There are two major concepts that have muddied the waters of understanding back pain, the herniated lumbar disc and the keystone form and force concept of sacroiliac stability. These two concepts are excellent examples of two wise old sayings: “You can’t find what you want if you look in the wrong direction” and “If you believe hard enough, you can even fool yourself.”
Before 1934, the sacroiliac joint (SIJ) was considered to be the cause of back pain but it was difficult to diagnose objectively and even more difficult to treat effectively. At that time, the lumbar disc was discovered to be an additional source of back pain; diagnosis and treatment was more straightforward and more effective in some cases of extreme pain. X-rays showing a loss of disc height and narrowing of the vertebral canals led to surgical procedures that were very successful in many cases of extreme pain. With this relief, it was easy to imagine that less painful episodes were also caused by disc herniation. As a result, the sacroiliac joint was pushed to the background and forgotten by many doctors and therapists. After all, the nerves go to the entire body, so the thought was that we just follow the nerve from the area of pain to the spine and remove the disc bulge that may be pressing on the nerve. Then, the pain should be resolved; but, it didn’t always work like that. Failed back surgery has become a bane to medical science and a reason to look elsewhere for another cause of back pain.
In the mid-1900s, with the advent of biomechanics as a science, the sacroiliac joint was beginning to regain interest. Historically, anatomists were divided between whether the SIJ was stationary like a keystone, or moveable and suspended by ligaments. Then, in the late 1980s, the keystone concept of form and force closure became promoted by a small group of very influential members of the medical community, and it won the day. At the time, few biomechanical studies were being done, so their ideas were more readily accepted. As such, studies that were valid in methodology were misinterpreted to arrive at invalid conclusions. The need for another explanation for back pain, other than the lumbar disc herniation, overruled common sense, and the most incongruous ideas became accepted as fact. In addition to these mistaken beliefs, the keystone concept leaves many known principles that cannot fit into the model as dead-ends, including:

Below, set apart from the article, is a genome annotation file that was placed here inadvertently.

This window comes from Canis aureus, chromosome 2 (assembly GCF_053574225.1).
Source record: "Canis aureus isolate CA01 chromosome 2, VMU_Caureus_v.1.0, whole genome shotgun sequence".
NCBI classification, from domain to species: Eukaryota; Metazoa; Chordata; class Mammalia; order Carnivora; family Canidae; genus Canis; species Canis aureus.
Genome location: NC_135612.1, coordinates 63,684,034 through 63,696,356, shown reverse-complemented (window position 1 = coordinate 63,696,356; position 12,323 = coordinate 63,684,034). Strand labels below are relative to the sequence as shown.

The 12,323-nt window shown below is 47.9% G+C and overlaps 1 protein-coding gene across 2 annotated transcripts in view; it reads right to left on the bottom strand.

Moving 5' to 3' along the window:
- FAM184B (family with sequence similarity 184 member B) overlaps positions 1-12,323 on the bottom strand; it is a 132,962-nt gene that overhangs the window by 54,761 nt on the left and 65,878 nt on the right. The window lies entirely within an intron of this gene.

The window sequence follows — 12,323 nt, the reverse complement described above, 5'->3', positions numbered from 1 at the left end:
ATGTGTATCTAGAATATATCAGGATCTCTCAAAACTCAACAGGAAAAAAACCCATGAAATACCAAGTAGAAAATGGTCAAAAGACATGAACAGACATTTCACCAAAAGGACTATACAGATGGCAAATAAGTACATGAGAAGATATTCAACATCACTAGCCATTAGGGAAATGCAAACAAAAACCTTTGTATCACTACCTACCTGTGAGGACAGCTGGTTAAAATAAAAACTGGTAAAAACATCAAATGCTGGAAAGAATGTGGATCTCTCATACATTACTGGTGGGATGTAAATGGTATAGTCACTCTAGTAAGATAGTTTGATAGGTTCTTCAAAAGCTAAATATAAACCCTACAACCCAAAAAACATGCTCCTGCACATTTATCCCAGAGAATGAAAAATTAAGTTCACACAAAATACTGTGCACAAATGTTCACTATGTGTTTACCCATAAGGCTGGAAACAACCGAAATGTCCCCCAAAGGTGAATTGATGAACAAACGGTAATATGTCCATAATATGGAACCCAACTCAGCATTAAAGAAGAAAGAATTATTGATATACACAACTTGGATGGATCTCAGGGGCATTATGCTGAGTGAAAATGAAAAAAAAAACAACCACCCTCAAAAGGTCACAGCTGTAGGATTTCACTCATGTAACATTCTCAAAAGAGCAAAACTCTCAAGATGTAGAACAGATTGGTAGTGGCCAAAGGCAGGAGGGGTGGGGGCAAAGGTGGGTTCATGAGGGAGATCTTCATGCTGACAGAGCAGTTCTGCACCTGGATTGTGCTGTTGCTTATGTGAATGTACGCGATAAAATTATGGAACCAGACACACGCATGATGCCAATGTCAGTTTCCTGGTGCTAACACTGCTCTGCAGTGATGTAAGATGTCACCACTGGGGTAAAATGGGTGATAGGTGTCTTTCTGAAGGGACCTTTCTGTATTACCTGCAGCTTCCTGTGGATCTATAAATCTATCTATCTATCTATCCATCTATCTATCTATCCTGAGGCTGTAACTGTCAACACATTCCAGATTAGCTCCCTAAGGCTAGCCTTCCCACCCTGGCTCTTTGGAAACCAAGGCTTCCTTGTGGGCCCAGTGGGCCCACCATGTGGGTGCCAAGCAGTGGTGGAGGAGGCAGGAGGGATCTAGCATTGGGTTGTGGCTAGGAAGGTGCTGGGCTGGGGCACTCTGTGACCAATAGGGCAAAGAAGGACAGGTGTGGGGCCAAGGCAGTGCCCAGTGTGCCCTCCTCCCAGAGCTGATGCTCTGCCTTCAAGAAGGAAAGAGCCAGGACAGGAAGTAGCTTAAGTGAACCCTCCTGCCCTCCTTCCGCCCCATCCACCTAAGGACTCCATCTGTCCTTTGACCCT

- mechanisms of injury
- the ligamento-muscular reflex
- muscular compensation patterns
- the effects of lumbo-pelvic traction on a keystone
- roughening of any joint surface, including the SIJ, is not
normal but the beginning stage of degeneration
- misleading force streams allegedly perpendicular to the SIJ
- the shape of the sacral articular surfaces rounding out the
- SIJ movement pattern with regards to a flat joint influencing
2D rotation about a transverse axis vs. a propeller shaped
influencing 3D motion about an oblique axis
- and whether nutation/counternutation - the movement of the
core structure of the musculoskeletal system, the sacroiliac
joint - has a role beyond the SIJ
Please see Keystone Form & Force Closure vs. Ligamentous Suspension for an in-depth look at some of the fallacies of the Keystone concept. After reading the information in this link, it will be evident that the keystone concept is misleading in many respects.
In order for a biomechanical model to be accepted as valid, all known and verified biomechanical functions and associations must behave as predicted by the model. Clearly, there are too many discrepancies in the keystone concept for it to be recognized as valid, while suspension has appeared to be likely in every scenario.
A New Model
The Musculoskeletal Integration Theory introduces a new model that ties all of the proven biomechanical concepts into a single consistent pattern. As such, it is the first comprehensive model that integrates the entire musculoskeletal system into a functioning whole and, by doing so, it takes the mystery out of back pain. With this knowledge, we are able to understand how to treat current injuries more effectively, as well as visualize and prevent future injuries.
Prevention involves understanding the underlying causative factors and using that knowledge to anticipate what may happen, and act to prevent it; and this is what the Musculoskeletal Integration Theory provides.